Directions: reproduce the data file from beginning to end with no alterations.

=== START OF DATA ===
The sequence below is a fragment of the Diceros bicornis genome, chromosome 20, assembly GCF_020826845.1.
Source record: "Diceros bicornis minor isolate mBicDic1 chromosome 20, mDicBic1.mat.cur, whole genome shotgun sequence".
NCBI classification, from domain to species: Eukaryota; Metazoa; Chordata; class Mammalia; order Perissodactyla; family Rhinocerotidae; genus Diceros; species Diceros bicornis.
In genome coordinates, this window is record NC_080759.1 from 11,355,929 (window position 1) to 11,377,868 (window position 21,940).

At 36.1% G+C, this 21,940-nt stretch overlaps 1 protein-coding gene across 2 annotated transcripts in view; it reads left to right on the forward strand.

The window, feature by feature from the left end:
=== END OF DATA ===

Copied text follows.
The sequence below is a fragment of the Diceros bicornis genome, chromosome 20, assembly GCF_020826845.1.
Source record: "Diceros bicornis minor isolate mBicDic1 chromosome 20, mDicBic1.mat.cur, whole genome shotgun sequence".
NCBI classification, from domain to species: Eukaryota; Metazoa; Chordata; class Mammalia; order Perissodactyla; family Rhinocerotidae; genus Diceros; species Diceros bicornis.
In genome coordinates, this window is record NC_080759.1 from 11,355,929 (window position 1) to 11,377,868 (window position 21,940).

At 36.1% G+C, this 21,940-nt stretch overlaps 1 protein-coding gene across 2 annotated transcripts in view; it reads left to right on the forward strand.

The window, feature by feature from the left end: